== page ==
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The Works of Alexander Hamilton, ed. Henry Cabot Lodge (Federal Edition) (New York: G.P. Putnam’s Sons, 1904). In 12 vols. Vol. 10.
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December 2, 1794.
The Secretary of the Treasury has the honor respectfully to make the following representation to the President of the United States, in order that he may determine on the expediency of laying the subject of it before Congress.
The procuring of military supplies generally is, with great propriety, vested by law in the Department of the Treasury. That department, from situation, may be expected to feel a more habitual solicitude for economy than any other, and to possess more means of information respecting the best modes of obtaining supplies.
It is, however, important that the particular arrangement should be such as to enable the department to execute the trust in the best manner. This branch of business forms a very considerable one of the public expenditure. Including supplies for the navy, it is so extensive as, to be well executed, would occupy the whole time and attention of one person, possessing the requisite qualifications. This, with the growth of the country, must be every year more and more the case. It cannot, therefore, be conducted in detail by the head of the department, or by any existing officer of it, now charged with other duties, and without being less well executed than it ought to be, or interfering with other essential duties, or without a portion of both these inconveniences, to the material detriment of the public service. Experience has already verified the position.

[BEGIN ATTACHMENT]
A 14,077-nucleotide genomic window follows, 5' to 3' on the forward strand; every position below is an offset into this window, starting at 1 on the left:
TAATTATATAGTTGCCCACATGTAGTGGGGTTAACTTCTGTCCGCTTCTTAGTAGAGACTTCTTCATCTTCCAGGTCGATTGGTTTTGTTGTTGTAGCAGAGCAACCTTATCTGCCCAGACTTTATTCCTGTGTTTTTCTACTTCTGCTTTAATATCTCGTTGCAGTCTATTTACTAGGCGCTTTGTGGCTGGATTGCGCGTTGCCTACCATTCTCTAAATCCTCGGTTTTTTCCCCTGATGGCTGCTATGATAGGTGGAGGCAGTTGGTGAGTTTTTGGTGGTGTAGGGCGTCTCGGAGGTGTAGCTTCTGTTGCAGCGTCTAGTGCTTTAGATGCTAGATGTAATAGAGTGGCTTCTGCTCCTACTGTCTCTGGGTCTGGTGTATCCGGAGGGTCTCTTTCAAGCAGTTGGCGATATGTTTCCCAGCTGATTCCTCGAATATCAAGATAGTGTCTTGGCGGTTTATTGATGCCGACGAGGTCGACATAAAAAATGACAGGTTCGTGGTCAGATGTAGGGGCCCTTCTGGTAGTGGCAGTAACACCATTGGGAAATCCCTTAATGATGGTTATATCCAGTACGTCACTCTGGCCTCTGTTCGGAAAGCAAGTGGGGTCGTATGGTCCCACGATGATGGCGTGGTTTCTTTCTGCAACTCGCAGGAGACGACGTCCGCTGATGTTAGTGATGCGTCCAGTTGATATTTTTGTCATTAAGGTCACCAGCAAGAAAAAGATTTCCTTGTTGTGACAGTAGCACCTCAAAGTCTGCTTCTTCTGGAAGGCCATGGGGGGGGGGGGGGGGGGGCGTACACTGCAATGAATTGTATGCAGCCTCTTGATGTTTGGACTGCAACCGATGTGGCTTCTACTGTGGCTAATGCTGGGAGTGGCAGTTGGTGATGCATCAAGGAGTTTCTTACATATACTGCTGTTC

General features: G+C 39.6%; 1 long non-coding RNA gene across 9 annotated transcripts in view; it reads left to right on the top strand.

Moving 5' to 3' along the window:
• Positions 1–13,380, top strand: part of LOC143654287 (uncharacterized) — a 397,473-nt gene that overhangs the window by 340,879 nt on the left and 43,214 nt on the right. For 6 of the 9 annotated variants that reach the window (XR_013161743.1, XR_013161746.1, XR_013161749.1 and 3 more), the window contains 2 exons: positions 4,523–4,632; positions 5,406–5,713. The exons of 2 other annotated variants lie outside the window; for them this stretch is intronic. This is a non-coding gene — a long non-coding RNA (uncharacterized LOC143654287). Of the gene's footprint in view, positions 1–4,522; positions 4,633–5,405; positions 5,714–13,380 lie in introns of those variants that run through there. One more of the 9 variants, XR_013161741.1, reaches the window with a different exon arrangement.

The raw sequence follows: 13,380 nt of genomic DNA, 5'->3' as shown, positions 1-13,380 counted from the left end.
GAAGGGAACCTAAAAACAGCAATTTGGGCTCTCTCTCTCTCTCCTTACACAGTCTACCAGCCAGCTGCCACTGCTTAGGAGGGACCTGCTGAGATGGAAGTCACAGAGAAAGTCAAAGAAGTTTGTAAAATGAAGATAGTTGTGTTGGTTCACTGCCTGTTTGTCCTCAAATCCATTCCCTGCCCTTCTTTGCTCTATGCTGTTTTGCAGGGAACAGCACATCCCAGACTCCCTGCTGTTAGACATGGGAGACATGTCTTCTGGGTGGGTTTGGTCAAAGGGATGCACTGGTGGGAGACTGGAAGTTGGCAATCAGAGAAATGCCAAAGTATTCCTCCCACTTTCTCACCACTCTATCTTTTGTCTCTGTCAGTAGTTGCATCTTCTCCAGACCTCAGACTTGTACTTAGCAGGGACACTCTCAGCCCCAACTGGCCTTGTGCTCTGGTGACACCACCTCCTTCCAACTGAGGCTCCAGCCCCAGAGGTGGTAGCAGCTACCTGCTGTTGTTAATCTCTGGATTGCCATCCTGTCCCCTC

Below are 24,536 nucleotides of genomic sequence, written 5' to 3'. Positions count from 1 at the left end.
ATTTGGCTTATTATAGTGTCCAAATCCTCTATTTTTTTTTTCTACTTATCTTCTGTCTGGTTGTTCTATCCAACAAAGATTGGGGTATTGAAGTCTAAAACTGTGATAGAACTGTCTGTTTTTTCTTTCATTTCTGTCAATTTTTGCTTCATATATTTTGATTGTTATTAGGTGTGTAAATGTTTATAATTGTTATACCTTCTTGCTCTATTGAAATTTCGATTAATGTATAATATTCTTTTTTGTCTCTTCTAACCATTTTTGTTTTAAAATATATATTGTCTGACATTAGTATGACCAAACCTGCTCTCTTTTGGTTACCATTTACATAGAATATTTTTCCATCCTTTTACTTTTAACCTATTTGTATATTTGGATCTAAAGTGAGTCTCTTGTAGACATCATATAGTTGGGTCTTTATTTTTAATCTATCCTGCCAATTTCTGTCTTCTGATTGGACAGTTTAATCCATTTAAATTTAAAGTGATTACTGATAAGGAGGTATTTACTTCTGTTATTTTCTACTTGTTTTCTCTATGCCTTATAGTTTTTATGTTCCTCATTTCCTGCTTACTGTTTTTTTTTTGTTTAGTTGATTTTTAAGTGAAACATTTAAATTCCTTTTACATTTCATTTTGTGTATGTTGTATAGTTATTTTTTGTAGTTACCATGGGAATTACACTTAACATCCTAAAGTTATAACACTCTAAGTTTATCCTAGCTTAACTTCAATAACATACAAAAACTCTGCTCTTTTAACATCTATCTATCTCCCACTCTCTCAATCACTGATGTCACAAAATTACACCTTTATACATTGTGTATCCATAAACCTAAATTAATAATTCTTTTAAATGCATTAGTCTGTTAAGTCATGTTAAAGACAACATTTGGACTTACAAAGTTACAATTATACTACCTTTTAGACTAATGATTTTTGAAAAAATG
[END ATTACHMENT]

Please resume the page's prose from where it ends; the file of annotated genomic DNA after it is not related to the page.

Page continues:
It must then, of necessity, either be confided to a special agent, employed by the head of the department, or to a new officer of the department, to be constituted by law, and to act under the discretion and superintendence of that head. The last mode is preferable to the first, for obvious reasons.
Whenever an object of public business is likely to be permanent, it is more fit that it should be transacted by an officer of the government, regularly constituted, than by the agent of a department, specially intrusted.
The officer can be placed, by law, under more effectual checks. In the present case, that idea is particularly important. The person intrusted ought to be prohibited, under penalties, from all dealing, on his own account, in the objects of supply.
The duration and emoluments of mere agency being precarious, a well-qualified man, disposed to make the necessary sacrifices of other pursuits, and to devote himself exclusively to the business, could with much greater difficulty, if at all, be found.
The compensation to such an officer ought, it is conceived, to weigh nothing as an objection. Independent of the equivalent expense, arising from the necessity of employing and compensating an agent, it is morally certain that the close, constant, undivided attention of a person, charged exclusively with this object, and in condition, for that reason, to make the minute as well as extensive inquiries and investigations which are often requisite, would produce savings to the United States with which the salary of the officer could bear no comparison. It is equally evident that it would contribute greatly to punctuality, despatch, and efficiency in procuring the supplies.